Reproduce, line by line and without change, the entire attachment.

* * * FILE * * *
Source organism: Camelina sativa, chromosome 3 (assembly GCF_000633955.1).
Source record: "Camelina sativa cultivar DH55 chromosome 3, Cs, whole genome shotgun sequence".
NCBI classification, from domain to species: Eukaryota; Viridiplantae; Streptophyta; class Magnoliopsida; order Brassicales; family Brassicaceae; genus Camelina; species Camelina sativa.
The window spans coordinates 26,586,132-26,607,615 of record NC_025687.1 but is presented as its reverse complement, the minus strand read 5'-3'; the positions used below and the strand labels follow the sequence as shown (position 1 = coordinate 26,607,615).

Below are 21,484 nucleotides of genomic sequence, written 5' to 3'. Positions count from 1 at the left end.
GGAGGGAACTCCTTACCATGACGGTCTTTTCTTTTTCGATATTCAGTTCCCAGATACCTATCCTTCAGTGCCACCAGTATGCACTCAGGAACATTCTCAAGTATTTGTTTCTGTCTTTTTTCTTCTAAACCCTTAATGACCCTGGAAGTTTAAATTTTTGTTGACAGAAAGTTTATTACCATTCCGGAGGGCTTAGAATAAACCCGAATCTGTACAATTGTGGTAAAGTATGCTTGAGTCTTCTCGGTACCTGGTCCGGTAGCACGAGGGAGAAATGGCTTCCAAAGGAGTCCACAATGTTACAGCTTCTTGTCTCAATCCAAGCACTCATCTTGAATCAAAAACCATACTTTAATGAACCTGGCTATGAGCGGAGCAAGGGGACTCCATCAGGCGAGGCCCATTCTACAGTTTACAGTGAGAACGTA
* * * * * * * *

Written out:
Source organism: Camelina sativa, chromosome 3 (assembly GCF_000633955.1).
Source record: "Camelina sativa cultivar DH55 chromosome 3, Cs, whole genome shotgun sequence".
NCBI classification, from domain to species: Eukaryota; Viridiplantae; Streptophyta; class Magnoliopsida; order Brassicales; family Brassicaceae; genus Camelina; species Camelina sativa.
The window spans coordinates 26,586,132-26,607,615 of record NC_025687.1 but is presented as its reverse complement, the minus strand read 5'-3'; the positions used below and the strand labels follow the sequence as shown (position 1 = coordinate 26,607,615).

Below are 21,484 nucleotides of genomic sequence, written 5' to 3'. Positions count from 1 at the left end.
GGAGGGAACTCCTTACCATGACGGTCTTTTCTTTTTCGATATTCAGTTCCCAGATACCTATCCTTCAGTGCCACCAGTATGCACTCAGGAACATTCTCAAGTATTTGTTTCTGTCTTTTTTCTTCTAAACCCTTAATGACCCTGGAAGTTTAAATTTTTGTTGACAGAAAGTTTATTACCATTCCGGAGGGCTTAGAATAAACCCGAATCTGTACAATTGTGGTAAAGTATGCTTGAGTCTTCTCGGTACCTGGTCCGGTAGCACGAGGGAGAAATGGCTTCCAAAGGAGTCCACAATGTTACAGCTTCTTGTCTCAATCCAAGCACTCATCTTGAATCAAAAACCATACTTTAATGAACCTGGCTATGAGCGGAGCAAGGGGACTCCATCAGGCGAGGCCCATTCTACAGTTTACAGTGAGAACGTA